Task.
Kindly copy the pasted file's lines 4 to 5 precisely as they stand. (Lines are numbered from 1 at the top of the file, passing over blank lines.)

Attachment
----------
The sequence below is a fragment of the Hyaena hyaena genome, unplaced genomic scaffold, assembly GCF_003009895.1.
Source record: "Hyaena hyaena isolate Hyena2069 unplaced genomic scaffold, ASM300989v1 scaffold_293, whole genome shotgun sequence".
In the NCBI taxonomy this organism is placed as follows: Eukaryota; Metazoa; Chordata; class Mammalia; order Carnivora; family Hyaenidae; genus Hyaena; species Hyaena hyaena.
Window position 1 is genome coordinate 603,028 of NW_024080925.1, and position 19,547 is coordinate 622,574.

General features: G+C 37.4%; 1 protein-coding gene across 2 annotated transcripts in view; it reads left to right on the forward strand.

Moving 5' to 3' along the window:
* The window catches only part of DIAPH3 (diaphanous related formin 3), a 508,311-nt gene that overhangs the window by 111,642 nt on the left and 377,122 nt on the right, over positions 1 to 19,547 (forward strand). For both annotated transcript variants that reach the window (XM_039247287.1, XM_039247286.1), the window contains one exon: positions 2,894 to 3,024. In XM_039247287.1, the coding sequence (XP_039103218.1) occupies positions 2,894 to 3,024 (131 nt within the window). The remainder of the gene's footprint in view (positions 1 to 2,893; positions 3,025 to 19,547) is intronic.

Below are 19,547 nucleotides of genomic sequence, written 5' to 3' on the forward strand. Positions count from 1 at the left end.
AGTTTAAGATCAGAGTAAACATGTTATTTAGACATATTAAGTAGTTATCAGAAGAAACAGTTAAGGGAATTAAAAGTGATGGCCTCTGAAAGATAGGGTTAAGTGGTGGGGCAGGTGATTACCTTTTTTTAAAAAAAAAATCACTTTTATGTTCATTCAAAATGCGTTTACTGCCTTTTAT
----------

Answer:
Window position 1 is genome coordinate 603,028 of NW_024080925.1, and position 19,547 is coordinate 622,574.

General features: G+C 37.4%; 1 protein-coding gene across 2 annotated transcripts in view; it reads left to right on the forward strand.